Cameroon police raid anti-AIDS rights meeting


Police in Cameroon on Wednesday, March 28, broke up a planned three-day meeting on AIDS and the human rights of sexual minorities, Africa Review and the French-language daily Le Jour reported.

The event was organized by the Association of Adolescents Against HIV/AIDS, or Sid’Ado.

Twenty armed policemen raided the session at the Mansel Hotel in Yaounde, news reports said. A government official, Martin Locko Motassi, told the gathering that he had authorized a meeting about people with HIV/AIDS, but the actual focus of the session was different from that.

“The banners I see here now are talking of a seminar on the rights of sexual minorities. We don’t accept that here, so you go and do it elsewhere,” Motassi reportedly said, ordering police to take down the banners.

Stéphane Koche, the president of Sid’Ado, was reportedly removed by police after arguing with Motassi.

Lisa Paterson, a representative of the American Embassy in Yaounde, attended the meeting, which she said was aimed at educating vulnerable persons on their rights. The raid was a violation of human rights, she said.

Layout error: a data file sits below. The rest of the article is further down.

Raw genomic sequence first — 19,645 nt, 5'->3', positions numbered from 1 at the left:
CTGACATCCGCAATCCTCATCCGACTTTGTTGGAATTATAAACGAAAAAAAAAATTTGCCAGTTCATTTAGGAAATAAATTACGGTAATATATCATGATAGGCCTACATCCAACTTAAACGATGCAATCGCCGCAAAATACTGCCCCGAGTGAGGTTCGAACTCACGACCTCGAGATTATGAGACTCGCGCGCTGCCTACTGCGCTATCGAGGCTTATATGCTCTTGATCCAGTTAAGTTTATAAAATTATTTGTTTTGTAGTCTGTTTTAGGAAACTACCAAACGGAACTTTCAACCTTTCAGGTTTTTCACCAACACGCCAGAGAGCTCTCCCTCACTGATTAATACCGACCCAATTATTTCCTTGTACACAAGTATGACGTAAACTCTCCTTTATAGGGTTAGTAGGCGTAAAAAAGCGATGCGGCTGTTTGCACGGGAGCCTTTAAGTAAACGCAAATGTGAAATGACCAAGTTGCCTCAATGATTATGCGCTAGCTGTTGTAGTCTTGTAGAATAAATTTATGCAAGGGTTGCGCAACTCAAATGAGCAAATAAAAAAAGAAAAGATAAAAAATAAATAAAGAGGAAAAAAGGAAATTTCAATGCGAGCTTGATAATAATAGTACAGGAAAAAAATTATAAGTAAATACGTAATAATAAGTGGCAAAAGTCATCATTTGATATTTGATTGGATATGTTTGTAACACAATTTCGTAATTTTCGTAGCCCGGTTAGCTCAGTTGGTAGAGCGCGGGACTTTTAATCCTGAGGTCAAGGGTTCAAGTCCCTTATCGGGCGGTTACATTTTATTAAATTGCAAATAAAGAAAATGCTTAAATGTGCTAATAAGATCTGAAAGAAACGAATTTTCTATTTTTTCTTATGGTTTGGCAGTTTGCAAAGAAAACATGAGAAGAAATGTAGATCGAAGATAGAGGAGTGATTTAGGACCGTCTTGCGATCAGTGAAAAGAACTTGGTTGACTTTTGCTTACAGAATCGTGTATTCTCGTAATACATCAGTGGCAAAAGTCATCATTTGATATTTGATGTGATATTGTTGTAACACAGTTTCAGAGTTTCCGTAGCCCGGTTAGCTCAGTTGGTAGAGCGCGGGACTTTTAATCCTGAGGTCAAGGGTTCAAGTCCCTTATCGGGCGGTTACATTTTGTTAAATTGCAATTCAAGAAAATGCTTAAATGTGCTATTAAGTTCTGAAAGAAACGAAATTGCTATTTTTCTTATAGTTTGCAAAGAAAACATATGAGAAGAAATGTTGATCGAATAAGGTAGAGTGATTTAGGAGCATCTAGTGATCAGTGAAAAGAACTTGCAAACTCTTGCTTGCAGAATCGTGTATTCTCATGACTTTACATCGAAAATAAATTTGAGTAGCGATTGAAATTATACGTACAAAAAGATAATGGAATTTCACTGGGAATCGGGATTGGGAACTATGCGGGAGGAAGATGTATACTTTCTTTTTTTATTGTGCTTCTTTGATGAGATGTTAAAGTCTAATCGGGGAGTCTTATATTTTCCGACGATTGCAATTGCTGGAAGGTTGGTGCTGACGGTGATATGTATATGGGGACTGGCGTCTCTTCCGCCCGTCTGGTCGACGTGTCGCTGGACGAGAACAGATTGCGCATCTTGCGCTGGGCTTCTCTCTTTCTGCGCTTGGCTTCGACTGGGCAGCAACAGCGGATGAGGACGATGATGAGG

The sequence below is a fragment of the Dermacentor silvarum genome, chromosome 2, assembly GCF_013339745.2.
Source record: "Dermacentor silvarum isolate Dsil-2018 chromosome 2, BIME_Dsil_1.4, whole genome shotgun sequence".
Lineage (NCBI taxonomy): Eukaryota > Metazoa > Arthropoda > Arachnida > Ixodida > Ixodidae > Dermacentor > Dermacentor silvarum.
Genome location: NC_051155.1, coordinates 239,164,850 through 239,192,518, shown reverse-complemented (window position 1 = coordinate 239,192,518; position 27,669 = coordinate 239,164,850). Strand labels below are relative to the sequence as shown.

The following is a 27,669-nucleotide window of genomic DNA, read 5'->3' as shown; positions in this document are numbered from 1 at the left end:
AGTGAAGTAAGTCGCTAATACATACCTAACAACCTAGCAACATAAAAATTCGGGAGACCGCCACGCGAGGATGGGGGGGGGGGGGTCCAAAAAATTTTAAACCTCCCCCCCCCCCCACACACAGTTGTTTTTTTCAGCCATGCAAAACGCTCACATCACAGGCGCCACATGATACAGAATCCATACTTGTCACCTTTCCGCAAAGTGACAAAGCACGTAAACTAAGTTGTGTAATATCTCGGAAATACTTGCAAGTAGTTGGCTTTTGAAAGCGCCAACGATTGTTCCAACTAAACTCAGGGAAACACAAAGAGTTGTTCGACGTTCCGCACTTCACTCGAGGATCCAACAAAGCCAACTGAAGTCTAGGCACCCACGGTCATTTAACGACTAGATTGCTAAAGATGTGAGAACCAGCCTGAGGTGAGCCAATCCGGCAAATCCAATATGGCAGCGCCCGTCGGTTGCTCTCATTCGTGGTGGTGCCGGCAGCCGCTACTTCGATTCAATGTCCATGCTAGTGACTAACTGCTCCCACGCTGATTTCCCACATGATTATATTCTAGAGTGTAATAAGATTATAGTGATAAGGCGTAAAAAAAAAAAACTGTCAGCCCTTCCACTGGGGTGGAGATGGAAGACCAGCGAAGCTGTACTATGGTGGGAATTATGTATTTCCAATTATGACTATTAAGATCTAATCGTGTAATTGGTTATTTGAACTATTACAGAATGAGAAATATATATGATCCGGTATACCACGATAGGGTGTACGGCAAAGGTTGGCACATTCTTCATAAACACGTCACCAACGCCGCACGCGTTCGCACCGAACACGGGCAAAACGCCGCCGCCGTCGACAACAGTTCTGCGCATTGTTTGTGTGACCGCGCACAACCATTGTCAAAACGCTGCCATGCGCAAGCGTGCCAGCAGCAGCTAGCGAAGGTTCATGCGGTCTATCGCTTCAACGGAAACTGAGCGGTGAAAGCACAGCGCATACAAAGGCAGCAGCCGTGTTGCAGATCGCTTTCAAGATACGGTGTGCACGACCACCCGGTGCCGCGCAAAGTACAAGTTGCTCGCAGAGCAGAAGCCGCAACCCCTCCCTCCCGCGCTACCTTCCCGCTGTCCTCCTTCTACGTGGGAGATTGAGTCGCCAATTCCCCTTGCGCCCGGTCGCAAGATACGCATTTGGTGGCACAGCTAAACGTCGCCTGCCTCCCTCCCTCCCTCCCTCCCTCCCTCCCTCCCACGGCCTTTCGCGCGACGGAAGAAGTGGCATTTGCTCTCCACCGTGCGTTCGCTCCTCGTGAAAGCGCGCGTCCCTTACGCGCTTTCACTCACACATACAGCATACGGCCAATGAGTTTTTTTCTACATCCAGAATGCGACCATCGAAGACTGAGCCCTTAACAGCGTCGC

Similar disruptions of meetings focused on AIDS prevention and LGBT rights have occurred recently in Kenya and Uganda.

In Kenya on Feb. 23, a mob broke up an HIV-prevention training meeting in Mombasa, Gay Star News and Africa Review reported.

In Uganda on Feb. 14, a workshop for gay activists in Entebbe was raided by police and a Ugandan cabinet minister, the BBC and Amnesty International reported.

Minister for Ethics and Integrity Simon Lokodo said the Entebbe gathering was illegal. He ordered the arrest of workshop participant and LGBT rights activist Kasha Jacqueline Nabagasera, who reportedly then fled.

Salil Shetty, Amnesty International’s Secretary General, called the Ugandan raid “an outrageous attempt to prevent lawful and peaceful activities of human rights defenders in Uganda.”

Homosexual behavior is illegal in Cameroon, Kenya, Uganda and 73 other countries worldwide.

Written by Colin Stewart

Colin Stewart is a 45-year journalism veteran living in Southern California. He is the president of the St. Paul’s Foundation for International Reconciliation, which supports LGBTQ+ rights advocacy journalism, and editor / publisher of Erasing 76 Crimes. Contact him at [email protected]


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